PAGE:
1. Younger patients
It took me 5 to 6 years and THIRTEEN specialists to get a diagnosis.
A neurologist finally diagnosed me.
2. Patients with poor access to medical care
In the U.S., health care costs are a major barrier to care. Gender, age, racial, and class bias may also factor in. The lack of clinicians who are knowledgeable about Sjogren’s is a major problem worldwide.
Patient Quote, 2020
I need advice on finding a GP who thinks Sjogren’s is real!
Many patients have been told by a rheumatologist that they cannot have Sjogren’s without testing positive for SSA. This is simply incorrect! Thirty to forty percent of Sjogren's patients are negative for SSA.
3. Seronegative (SSA negative) patients
Some rheumatologists stick rigidly to the Classification Criteria for making a diagnosis. Rheumatologists sometimes fail to account for the limited accuracy of tests, as well as the over-emphasis on sicca features in the Classification Criteria( 36, 77). Ultimately, Sjogren's is a clinical diagnosis, based on expert opinion (2). The problem is that there are few experts!
Some sicca-dominant patients are diagnosed for years as “sicca syndrome” or “keratoconjunctivitis sicca (KCS)”. An average of 10 years passes from the time a patient is diagnosed with dry eye disease until diagnosis with Sjogren’s (35). Sicca patients are rarely asked about systemic symptoms by dentists and eye doctors. This information could help lead to a Sjogren’s diagnosis.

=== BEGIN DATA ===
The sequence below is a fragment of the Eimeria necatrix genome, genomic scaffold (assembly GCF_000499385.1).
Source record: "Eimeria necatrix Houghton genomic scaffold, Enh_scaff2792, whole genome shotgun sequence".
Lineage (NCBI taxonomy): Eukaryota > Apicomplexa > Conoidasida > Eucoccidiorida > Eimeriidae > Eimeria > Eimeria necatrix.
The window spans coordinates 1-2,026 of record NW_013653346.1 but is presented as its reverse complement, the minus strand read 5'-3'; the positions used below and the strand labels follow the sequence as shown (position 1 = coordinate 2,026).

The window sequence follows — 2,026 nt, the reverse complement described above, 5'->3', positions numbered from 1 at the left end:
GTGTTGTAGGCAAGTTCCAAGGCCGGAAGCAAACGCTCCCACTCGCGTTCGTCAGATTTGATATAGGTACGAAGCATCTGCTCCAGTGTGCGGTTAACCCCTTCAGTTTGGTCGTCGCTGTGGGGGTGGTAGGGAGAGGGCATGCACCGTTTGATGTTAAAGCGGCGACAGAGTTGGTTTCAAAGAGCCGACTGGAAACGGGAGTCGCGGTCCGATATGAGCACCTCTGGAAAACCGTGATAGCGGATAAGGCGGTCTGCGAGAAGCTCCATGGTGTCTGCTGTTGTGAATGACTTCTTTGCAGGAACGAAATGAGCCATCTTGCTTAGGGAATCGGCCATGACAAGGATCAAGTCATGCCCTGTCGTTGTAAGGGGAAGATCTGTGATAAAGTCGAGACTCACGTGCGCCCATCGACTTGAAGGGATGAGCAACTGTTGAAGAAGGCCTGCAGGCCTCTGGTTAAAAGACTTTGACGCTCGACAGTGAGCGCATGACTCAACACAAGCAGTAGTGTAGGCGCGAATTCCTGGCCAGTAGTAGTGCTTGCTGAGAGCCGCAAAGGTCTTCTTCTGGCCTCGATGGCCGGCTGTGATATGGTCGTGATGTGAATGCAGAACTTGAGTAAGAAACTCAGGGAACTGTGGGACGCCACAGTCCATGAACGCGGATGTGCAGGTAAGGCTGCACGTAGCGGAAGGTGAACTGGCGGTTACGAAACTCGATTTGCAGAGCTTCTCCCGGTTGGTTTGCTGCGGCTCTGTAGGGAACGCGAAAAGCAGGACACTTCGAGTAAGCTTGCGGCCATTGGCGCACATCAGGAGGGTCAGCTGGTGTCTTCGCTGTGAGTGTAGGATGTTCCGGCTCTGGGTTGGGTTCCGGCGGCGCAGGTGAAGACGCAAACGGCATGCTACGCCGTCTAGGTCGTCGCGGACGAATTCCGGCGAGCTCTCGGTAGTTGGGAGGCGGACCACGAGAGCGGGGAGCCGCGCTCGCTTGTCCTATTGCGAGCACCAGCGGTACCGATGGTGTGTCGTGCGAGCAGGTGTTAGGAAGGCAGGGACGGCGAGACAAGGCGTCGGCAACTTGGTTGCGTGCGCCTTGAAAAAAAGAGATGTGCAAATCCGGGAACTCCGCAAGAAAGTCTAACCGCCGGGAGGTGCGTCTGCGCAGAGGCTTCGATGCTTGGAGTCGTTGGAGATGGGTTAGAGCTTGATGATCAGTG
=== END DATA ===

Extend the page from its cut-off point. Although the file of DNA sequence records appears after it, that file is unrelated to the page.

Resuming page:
5. Very predominant sicca manifestations
4. Patients who do not meet the current Classification Criteria
6. Patients with non-sicca presentations
Twenty percent of patients present without obvious sicca, including about half of those with early/ predominant neurologic manifestations (32). Organ system involvement or lymphoma may be the first sign of Sjogren’s (2, 3, 97).
I had been for advocating for years that my lung problems, which started in childhood, were part of a systemic disease. But no one was listening.
My first rheumatologist said that it couldn’t possibly be Sjogren’s because none of the classic Sjogren’s blood tests came back positive. He reluctantly agreed to send me to a specialist for dry mouth. She suspected Sjogren’s immediately and ordered a lip biopsy which was positive, and eventually moved me to a knowledgeable ophthalmologist who quickly confirmed the Sjogren’s diagnosis.
The onset of my symptoms occurred 32 years before my initial Sjogren’s diagnosis and after that, another two-plus years for a lung diagnosis. I went through 7 lung doctors to find one that finally, correctly, diagnosed my lung problems as Sjogren’s complications.